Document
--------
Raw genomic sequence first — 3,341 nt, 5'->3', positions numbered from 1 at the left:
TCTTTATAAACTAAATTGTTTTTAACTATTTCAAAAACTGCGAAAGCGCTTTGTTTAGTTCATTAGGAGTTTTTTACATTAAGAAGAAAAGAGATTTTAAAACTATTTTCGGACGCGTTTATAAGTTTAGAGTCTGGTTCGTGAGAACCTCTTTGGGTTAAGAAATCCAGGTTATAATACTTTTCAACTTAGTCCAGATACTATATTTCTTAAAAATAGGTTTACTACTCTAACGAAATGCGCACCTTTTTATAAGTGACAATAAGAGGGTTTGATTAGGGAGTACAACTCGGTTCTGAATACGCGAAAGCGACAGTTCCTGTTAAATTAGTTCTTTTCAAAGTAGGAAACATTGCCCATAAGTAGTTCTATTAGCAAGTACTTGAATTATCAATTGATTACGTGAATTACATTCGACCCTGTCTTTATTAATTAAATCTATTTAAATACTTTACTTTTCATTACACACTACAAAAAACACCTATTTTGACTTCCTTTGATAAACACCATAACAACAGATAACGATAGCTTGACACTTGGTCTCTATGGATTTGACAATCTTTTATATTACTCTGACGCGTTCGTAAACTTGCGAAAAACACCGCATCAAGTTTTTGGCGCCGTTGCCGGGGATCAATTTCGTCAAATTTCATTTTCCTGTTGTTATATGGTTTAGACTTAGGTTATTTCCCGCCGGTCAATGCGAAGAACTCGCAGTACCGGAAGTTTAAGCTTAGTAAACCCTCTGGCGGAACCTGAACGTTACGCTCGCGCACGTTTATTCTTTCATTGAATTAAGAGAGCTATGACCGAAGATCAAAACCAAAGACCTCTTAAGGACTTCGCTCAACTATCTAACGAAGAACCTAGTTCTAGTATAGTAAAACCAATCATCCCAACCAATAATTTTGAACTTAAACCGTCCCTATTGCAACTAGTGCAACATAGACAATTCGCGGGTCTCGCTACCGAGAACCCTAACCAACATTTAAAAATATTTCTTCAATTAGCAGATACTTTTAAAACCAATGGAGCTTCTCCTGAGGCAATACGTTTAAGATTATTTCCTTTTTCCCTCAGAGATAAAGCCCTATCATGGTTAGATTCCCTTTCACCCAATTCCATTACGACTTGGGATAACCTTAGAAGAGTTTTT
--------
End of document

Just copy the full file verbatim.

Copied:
Raw genomic sequence first — 3,341 nt, 5'->3', positions numbered from 1 at the left:
TCTTTATAAACTAAATTGTTTTTAACTATTTCAAAAACTGCGAAAGCGCTTTGTTTAGTTCATTAGGAGTTTTTTACATTAAGAAGAAAAGAGATTTTAAAACTATTTTCGGACGCGTTTATAAGTTTAGAGTCTGGTTCGTGAGAACCTCTTTGGGTTAAGAAATCCAGGTTATAATACTTTTCAACTTAGTCCAGATACTATATTTCTTAAAAATAGGTTTACTACTCTAACGAAATGCGCACCTTTTTATAAGTGACAATAAGAGGGTTTGATTAGGGAGTACAACTCGGTTCTGAATACGCGAAAGCGACAGTTCCTGTTAAATTAGTTCTTTTCAAAGTAGGAAACATTGCCCATAAGTAGTTCTATTAGCAAGTACTTGAATTATCAATTGATTACGTGAATTACATTCGACCCTGTCTTTATTAATTAAATCTATTTAAATACTTTACTTTTCATTACACACTACAAAAAACACCTATTTTGACTTCCTTTGATAAACACCATAACAACAGATAACGATAGCTTGACACTTGGTCTCTATGGATTTGACAATCTTTTATATTACTCTGACGCGTTCGTAAACTTGCGAAAAACACCGCATCAAGTTTTTGGCGCCGTTGCCGGGGATCAATTTCGTCAAATTTCATTTTCCTGTTGTTATATGGTTTAGACTTAGGTTATTTCCCGCCGGTCAATGCGAAGAACTCGCAGTACCGGAAGTTTAAGCTTAGTAAACCCTCTGGCGGAACCTGAACGTTACGCTCGCGCACGTTTATTCTTTCATTGAATTAAGAGAGCTATGACCGAAGATCAAAACCAAAGACCTCTTAAGGACTTCGCTCAACTATCTAACGAAGAACCTAGTTCTAGTATAGTAAAACCAATCATCCCAACCAATAATTTTGAACTTAAACCGTCCCTATTGCAACTAGTGCAACATAGACAATTCGCGGGTCTCGCTACCGAGAACCCTAACCAACATTTAAAAATATTTCTTCAATTAGCAGATACTTTTAAAACCAATGGAGCTTCTCCTGAGGCAATACGTTTAAGATTATTTCCTTTTTCCCTCAGAGATAAAGCCCTATCATGGTTAGATTCCCTTTCACCCAATTCCATTACGACTTGGGATAACCTTAGAAGAGTTTTT